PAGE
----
FAA Bill Provides Critical Legal Oversight of Drone Operations, DHS Says

In a hearing on Capitol Hill held by the U.S. Senate Committee on Homeland Security and Governmental Affairs on Oct. 10, Kirstjen Nielsen, secretary of the Department of Homeland Security, hailed new unmanned aerial vehicle or UAV legal provisions within the FAA Reauthorization Act of 2018, which was signed into law by President Trump on Oct. 5

She noted in her written testimony that drug smugglers are using drones to monitor border patrol officers so they can slip into America undetected, while other criminals are using them to spy on sensitive U.S. facilities.

DHS Secretary Kirstjen Nielsen

“The threat is real, and they can be used for a wide array of nefarious purposes,” Nielsen stressed. “Unfortunately, outdated laws have prevented us from setting up the sophisticated countermeasures we need to protect significant national events, federal facilities, and other potential targets from an airborne menace.”

But that has all changed with the FAA Reauthorization Act, she added. “It will give us the ability to better protect Americans against unmanned aerial threats,” Nielsen said. “We have already begun planning in earnest for how to best deploy these authorities and defensive technologies to defend the United States against this emerging danger.”


The safety of drone operation is also a concern, as tests conducted by the University of Dayton Research Institute in August showed that even small drones can significantly damage manned aircraft while in flight.

In a test designed to mimic a midair collision at 238 miles per hour, researchers from UDRI’s Impact Physics group launched a 2.1-pound DJI Phantom 2 quadcopter at the wing of a Mooney M20 aircraft. The drone did not shatter on impact, but tore open the leading edge of the wing as it bore into the structure, damaging its main spar.

“While the quadcopter broke apart, its energy and mass hung together to create significant damage to the wing,” said Kevin Poormon, UDRI’s group leader for impact physics, in a statement.

“We’ve performed bird-strike testing for 40 years, and we’ve seen the kind of damage birds can do,” he added. “Drones are similar in weight to some birds, and so we’ve watched with growing concern as reports of near collisions have increased. We want to help the aviation community and the drone industry understand the dangers that even recreational drones can pose to manned aircraft before a significant event occurs.”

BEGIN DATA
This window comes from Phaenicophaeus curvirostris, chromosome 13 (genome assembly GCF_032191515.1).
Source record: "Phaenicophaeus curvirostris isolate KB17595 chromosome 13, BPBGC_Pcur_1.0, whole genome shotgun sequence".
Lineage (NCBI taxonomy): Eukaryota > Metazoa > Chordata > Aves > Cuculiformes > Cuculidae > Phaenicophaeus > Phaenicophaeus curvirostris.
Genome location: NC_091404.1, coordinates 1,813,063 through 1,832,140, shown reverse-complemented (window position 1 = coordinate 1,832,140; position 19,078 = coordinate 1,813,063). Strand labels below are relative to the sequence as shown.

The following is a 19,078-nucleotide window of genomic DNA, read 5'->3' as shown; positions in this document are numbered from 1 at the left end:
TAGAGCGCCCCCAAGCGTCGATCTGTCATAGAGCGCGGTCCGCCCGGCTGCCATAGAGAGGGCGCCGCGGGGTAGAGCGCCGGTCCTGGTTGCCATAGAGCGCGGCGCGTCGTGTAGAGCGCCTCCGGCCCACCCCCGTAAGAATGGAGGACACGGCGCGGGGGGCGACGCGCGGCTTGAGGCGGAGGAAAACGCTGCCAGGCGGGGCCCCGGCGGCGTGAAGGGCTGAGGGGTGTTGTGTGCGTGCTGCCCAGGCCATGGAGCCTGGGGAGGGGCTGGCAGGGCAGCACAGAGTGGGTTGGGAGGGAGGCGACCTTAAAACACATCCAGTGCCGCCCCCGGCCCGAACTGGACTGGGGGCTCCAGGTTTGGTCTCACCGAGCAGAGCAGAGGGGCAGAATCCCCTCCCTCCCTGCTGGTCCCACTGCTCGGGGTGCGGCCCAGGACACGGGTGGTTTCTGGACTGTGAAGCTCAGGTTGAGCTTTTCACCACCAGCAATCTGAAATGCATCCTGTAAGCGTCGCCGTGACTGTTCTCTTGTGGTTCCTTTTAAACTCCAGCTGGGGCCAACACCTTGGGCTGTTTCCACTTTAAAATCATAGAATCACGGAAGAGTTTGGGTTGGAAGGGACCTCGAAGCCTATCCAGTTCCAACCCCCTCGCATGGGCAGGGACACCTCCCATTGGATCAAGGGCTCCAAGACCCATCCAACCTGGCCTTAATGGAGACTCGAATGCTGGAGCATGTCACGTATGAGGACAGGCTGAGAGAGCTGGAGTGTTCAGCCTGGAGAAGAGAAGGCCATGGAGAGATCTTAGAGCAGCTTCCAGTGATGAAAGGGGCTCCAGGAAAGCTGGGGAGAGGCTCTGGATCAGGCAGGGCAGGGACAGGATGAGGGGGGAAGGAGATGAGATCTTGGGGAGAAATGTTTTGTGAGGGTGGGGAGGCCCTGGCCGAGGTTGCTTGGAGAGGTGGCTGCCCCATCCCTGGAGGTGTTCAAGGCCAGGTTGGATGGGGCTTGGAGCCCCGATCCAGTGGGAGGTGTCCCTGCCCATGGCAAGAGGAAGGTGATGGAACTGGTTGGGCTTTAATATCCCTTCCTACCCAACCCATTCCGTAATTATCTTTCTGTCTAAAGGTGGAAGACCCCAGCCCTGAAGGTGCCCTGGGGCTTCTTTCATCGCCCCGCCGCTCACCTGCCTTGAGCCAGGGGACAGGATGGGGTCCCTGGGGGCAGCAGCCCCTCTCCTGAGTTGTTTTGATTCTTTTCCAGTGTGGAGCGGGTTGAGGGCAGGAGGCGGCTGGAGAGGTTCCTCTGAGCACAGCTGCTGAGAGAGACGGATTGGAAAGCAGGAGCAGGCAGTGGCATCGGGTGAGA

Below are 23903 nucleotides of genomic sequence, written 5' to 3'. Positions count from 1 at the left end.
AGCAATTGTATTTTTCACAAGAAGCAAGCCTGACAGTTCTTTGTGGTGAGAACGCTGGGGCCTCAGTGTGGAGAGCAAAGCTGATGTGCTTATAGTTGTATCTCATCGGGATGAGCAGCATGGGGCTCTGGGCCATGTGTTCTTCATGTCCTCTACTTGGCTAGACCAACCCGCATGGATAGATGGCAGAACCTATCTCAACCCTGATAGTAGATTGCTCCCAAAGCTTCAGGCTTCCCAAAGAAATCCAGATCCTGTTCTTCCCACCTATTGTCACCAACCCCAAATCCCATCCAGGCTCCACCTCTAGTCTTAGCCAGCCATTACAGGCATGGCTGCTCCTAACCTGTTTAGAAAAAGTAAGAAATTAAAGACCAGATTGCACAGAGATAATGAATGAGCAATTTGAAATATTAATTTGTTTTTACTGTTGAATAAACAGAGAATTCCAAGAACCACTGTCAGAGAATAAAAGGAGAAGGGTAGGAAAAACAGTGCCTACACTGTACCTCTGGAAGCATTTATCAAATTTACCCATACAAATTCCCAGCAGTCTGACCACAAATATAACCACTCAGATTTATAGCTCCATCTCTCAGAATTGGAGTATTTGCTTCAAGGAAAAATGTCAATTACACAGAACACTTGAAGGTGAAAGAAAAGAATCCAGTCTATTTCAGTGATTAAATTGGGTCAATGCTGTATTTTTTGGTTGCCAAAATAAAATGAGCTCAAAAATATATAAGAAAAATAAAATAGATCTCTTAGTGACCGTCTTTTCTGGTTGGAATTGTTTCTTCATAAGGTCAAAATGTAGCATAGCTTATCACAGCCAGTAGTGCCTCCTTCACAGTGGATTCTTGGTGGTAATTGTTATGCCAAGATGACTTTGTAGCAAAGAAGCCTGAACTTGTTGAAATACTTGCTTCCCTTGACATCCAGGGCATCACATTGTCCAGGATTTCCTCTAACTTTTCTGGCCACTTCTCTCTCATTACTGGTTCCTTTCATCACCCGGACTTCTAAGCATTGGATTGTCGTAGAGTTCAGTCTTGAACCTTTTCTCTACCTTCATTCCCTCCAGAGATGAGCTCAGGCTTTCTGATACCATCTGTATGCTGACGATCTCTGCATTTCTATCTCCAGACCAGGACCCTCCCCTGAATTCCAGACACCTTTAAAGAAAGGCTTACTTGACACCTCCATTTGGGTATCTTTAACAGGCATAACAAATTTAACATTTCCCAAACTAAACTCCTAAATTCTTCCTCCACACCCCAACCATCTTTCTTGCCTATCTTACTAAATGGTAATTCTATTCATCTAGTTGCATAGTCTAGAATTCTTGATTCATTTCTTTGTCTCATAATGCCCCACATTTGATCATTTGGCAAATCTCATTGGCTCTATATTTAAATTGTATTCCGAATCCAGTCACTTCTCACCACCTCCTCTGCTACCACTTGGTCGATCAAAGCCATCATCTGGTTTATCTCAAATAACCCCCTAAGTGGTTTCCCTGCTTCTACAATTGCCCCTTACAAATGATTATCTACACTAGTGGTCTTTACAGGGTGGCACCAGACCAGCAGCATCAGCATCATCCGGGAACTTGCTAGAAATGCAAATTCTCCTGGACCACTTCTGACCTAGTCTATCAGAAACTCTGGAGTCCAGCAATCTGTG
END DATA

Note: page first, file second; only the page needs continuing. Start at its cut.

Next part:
Still, Bob Brock, director of aviation and UAS for the Kansas Department of Transportation, noted in a phone interview with the AASHTO Journal separate from the hearings that the benefits still outweigh the potential dangers where drone operations are concerned.

Bob Brock, KDOT

The Kansas DOT conducted the first “beyond line of sight” drone operation under the USDOT’s integration pilot program back in mid-August and Brock said his agency “is excited to help grow this industry because it is important to us to sheppard this piece of aviation in a positive direction. It will allow us to leverage the capability of the drones to inspect rail, highway and energy infrastructure – power lines, pipelines, wind energy turbines, all of those things – more safely than before.”

He said KDOT and its partners are now “learning better how to train people well with drone operator skill sets” as well as the important need to “protect safety and privacy” where drone operations are concerned going forward.

“We do not believe the drone itself is the silver bullet,” Brock noted. What they will do, though, is “open up entirely new era” in transportation. “We anticipate the ripple effect from drones will increase effectiveness and efficiency over time, making us better at what we do,” he said.

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